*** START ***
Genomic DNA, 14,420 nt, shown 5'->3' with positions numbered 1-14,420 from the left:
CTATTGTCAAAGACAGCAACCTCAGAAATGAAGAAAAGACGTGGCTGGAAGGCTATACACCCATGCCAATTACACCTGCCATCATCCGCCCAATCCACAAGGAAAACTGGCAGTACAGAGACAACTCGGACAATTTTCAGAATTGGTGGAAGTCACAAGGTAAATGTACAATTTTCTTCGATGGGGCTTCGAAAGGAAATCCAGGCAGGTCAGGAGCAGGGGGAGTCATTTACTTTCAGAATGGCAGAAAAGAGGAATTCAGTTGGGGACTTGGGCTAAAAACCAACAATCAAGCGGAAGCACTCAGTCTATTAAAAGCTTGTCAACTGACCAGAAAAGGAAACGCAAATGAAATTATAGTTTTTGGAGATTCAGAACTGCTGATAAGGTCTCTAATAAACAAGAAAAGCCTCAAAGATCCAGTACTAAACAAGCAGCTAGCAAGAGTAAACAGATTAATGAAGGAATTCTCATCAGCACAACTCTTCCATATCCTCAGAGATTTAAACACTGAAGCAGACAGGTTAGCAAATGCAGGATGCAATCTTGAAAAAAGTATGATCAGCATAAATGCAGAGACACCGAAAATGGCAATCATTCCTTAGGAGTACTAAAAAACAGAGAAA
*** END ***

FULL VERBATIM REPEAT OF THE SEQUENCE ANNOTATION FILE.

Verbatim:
Genomic DNA, 14,420 nt, shown 5'->3' with positions numbered 1-14,420 from the left:
CTATTGTCAAAGACAGCAACCTCAGAAATGAAGAAAAGACGTGGCTGGAAGGCTATACACCCATGCCAATTACACCTGCCATCATCCGCCCAATCCACAAGGAAAACTGGCAGTACAGAGACAACTCGGACAATTTTCAGAATTGGTGGAAGTCACAAGGTAAATGTACAATTTTCTTCGATGGGGCTTCGAAAGGAAATCCAGGCAGGTCAGGAGCAGGGGGAGTCATTTACTTTCAGAATGGCAGAAAAGAGGAATTCAGTTGGGGACTTGGGCTAAAAACCAACAATCAAGCGGAAGCACTCAGTCTATTAAAAGCTTGTCAACTGACCAGAAAAGGAAACGCAAATGAAATTATAGTTTTTGGAGATTCAGAACTGCTGATAAGGTCTCTAATAAACAAGAAAAGCCTCAAAGATCCAGTACTAAACAAGCAGCTAGCAAGAGTAAACAGATTAATGAAGGAATTCTCATCAGCACAACTCTTCCATATCCTCAGAGATTTAAACACTGAAGCAGACAGGTTAGCAAATGCAGGATGCAATCTTGAAAAAAGTATGATCAGCATAAATGCAGAGACACCGAAAATGGCAATCATTCCTTAGGAGTACTAAAAAACAGAGAAA